Iran Election 2013 – Your Questions Answered

On Friday, Iran is holding an election for a new president. In total 7 contenders are hoping to gain the presidency after 1 contender dropped out earlier this month. Although Iran has no true political parties the candidates are ideological distinct (4 are conservatives and 3 are cautious reformers)

Is the current President standing?

The current president – President Mahmoud Ahmadinejad – is unable to serve another term after already serving a maximum of two consecutive terms.

Who are the candidates for the presidency?

Pro-Khamenei candidates:

– Saeed Jalili who is Iran’s security of the National Security Council and a chief negotiator in foreign affairs

– Mohammad Baqer Qalibaf, mayor of Tehran

– Ali Akbar Velayati, an aide of Khamenei

– Mohsen Rezai

The reform candidates:

– Mohammad Reza Aref, the former vice-president

– Hassan Rowhani, former nuclear negotiator

– Mohammad Gharazi, an ex-minister

Who did not make it through vetting?

In total 678 people desired to stand for the presidency, with only 8 candidates (now 7) remaining after the vetting process. This process is meant to “prevent corruption and deviation”, according to one jurist. It includes background checks on police records, court records, and registry records for loyalty to Islam. After, the Guardian Council (12 Muslim clergymen) help the vetting process, but this has led critics to believe that many candidates are ‘hand-picked’ because of their loyalty to Islam.

iran-elections (1)

Are the they concerned about a low turnout?

This does appear to be the case. Authorities have made changes to hold local council elections for the same day as well as by-elections for the Assembly of Experts (a group of clerics that appoint the supreme leader). By combining all the elections into one day is a hopeful attempt to boost voter turnout.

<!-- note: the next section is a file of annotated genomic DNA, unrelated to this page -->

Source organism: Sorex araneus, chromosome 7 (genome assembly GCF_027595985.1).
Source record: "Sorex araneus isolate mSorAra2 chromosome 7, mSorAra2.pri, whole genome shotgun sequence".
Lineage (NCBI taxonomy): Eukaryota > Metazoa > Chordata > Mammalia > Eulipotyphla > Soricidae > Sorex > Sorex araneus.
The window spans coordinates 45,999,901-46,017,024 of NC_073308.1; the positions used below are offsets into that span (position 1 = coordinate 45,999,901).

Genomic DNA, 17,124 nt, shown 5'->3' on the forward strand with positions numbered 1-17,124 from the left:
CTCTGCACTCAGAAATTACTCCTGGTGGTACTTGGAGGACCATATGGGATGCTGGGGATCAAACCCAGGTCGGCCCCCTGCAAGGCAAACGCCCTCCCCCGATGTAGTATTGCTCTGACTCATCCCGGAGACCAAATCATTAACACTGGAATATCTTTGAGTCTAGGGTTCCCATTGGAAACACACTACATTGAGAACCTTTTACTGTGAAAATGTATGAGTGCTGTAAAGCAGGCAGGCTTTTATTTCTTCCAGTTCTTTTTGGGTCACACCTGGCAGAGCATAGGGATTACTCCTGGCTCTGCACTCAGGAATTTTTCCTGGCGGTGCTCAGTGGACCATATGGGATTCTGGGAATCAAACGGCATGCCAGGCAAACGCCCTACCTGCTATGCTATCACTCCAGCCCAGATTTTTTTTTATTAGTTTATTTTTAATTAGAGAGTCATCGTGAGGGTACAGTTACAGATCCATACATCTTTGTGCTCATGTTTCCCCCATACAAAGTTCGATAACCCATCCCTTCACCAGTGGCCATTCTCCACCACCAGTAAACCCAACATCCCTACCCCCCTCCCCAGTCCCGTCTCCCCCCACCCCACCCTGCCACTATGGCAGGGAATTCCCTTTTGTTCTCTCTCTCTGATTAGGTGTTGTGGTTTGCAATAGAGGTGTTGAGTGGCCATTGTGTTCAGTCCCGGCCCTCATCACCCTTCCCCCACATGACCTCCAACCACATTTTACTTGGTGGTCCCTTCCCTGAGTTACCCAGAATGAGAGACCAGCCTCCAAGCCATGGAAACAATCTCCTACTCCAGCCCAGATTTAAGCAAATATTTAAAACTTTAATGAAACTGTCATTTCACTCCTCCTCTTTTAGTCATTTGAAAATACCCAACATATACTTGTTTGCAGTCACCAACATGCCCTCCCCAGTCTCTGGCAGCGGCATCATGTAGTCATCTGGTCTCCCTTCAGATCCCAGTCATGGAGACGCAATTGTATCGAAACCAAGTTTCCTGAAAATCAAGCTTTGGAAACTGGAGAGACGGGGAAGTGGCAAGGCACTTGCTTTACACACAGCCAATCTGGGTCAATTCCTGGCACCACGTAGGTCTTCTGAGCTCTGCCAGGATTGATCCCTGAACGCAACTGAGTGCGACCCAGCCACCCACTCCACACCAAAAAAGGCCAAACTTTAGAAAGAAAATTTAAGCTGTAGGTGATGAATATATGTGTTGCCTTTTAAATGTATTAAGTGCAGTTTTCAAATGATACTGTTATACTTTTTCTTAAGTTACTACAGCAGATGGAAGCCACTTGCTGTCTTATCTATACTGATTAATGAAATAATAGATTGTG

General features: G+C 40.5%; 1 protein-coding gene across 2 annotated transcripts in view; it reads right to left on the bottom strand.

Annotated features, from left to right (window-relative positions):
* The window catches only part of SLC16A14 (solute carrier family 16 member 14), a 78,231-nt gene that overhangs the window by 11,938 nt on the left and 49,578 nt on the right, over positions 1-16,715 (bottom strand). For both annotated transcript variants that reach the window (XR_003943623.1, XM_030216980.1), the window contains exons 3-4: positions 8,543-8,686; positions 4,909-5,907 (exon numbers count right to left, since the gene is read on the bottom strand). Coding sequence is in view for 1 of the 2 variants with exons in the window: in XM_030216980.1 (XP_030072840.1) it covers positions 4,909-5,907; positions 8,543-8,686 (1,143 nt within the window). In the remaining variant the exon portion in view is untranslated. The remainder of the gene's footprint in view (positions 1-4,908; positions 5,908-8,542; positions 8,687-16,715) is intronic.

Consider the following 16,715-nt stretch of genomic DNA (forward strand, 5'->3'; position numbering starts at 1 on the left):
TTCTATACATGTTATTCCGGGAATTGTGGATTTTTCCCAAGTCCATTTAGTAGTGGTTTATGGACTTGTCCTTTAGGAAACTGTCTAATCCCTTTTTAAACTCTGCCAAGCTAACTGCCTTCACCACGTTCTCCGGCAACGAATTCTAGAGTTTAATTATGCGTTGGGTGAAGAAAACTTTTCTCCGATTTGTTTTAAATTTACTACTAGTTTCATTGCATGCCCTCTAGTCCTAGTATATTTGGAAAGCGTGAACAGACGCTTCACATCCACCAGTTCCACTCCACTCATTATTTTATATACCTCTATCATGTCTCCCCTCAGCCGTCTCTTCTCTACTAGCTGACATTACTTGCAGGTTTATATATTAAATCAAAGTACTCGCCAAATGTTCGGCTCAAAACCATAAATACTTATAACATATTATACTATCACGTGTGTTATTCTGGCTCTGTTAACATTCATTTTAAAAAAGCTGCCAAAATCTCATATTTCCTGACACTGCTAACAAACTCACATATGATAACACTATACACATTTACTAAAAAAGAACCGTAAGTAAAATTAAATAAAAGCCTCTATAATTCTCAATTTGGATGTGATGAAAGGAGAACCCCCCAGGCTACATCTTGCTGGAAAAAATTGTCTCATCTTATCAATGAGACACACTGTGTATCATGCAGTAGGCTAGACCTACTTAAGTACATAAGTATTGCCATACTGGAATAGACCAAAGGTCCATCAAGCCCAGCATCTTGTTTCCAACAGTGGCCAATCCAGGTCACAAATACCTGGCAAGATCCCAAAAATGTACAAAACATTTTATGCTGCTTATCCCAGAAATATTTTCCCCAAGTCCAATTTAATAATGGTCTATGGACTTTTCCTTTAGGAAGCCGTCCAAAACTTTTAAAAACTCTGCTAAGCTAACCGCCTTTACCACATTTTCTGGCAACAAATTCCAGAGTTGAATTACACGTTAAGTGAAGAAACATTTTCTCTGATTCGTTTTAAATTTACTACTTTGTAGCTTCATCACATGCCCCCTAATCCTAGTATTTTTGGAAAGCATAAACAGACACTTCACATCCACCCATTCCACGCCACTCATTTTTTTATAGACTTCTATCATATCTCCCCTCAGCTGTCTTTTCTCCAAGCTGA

What are the election issues?

The economy is in a very poor state, mostly as a result of the country’s nuclear programme.  All the candidates have declared their intention of improving the economy. The pro-Khamenei candidates have also talked about privatisation and fighting corruption whilst the reformers talked about improving world relation. However, NO candidate has mentioned the nuclear programme, which is the cause of their messy economy.

How does the election work?

One candidate needs to have over 50% of the vote to win. If no candidate gets that in the first round and run-off will be held between the top 2 candidates to ensure one candidate gets the majority of votes required to win. On 3rd August the president is to be sworn in.

Who will winner?

Although opinion polls and media coverage of the election is often unreliable the informal polls in Iran show that the moderate reformer Hassan Rowhani has a strong lead. But, it is hard to say and all we can do is wait and see…

Keep reading my blog to find out the result of this election in 2 months time!

What are your thoughts on the election in Iran? How should the candidates tackle the crippling economy?

Thanks for reading,

Digestible Politics

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